If there’s one hitter on the Baltimore Orioles roster who can’t afford to get off to a slow start, it’s Nick Markakis. The pressure is already mounting on the 30-year-old. Coming off by far the worst year of his career, Markakis has to keep hitting the ball like he was in Spring Training not only for his own good, but for the good of the Orioles’ lineup.
Markakis is the lead-off hitter for Buck Showalter, and with the absurd amount of power that’s behind him in the lineup he’s got to get on base consistently. The Orioles are going to blast a whole lot of home runs — there’s no doubt about that — but the question is how many of those home runs are going to be with guys on base. It’s no secret that the Orioles are going to live and die by the long ball, and if Markakis has a solid year it will go a long way in assuring that Baltimore doesn’t do the latter.
Markakis doesn’t need to hit a lot of home runs. Over the course of his career he’s proven that he’s not a big home run guy, but if he can start spraying doubles all over the field like he did in previous years, the Orioles will be in a lot better position offensively. Last season Markakis still hit .271, but a lot of his hits were singles — he posted a career low .356 slugging percentage.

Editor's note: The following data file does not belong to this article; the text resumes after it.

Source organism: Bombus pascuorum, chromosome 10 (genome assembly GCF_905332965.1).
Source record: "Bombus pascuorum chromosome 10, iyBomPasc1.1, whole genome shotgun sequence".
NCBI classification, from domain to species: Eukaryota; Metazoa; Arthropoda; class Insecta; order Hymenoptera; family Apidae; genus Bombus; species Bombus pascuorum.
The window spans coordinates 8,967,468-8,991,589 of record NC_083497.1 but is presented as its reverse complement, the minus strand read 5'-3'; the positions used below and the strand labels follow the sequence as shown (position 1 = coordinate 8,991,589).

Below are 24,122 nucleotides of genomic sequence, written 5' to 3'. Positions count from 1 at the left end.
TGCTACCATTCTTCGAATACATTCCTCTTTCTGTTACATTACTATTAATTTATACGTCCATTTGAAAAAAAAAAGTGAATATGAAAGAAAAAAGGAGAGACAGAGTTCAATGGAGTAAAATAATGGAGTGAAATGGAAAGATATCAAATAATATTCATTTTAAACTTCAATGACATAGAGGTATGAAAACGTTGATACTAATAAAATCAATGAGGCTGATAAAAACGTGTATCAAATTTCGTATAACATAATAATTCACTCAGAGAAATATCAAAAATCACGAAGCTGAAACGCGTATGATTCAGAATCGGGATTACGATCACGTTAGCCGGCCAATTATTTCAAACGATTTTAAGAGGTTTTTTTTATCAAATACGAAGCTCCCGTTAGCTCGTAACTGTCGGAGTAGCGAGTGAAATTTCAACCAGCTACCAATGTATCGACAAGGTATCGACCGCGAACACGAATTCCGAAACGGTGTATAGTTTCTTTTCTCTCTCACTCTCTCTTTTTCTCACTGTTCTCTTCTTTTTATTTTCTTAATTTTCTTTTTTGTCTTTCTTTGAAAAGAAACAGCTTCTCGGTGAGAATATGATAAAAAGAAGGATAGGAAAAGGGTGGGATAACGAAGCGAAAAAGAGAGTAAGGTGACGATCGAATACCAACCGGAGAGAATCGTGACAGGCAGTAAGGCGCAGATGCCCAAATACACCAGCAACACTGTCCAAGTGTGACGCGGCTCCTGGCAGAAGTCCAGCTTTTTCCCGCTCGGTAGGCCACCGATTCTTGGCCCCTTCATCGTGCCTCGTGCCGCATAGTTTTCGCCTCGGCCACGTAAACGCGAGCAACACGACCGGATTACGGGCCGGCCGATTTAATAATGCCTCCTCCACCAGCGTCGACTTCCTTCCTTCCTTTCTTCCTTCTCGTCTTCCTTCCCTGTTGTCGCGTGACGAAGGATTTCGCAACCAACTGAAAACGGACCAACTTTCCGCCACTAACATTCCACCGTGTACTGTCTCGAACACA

Not only will hitting doubles set up the hitters behind him, but it’ll also help drive people in. What makes the Orioles’ lineup so dangerous isn’t just the sheer power in the middle of the lineup; it’s that batters one through nine can hurt you. In the middle of the game, Markakis will have plenty of chances to hit with guys like Ryan Flaherty, Matt Wieters or Jonathan Schoop already on base and a double in the gap scores runners from first base most of the time. Having Markakis hit 30-40 doubles this season like he has in other years will really limit how pitchers can pitch around Baltimore’s offense.
All signs point to Nick Markakis bouncing back in 2014, but the first step is getting off to a hot start.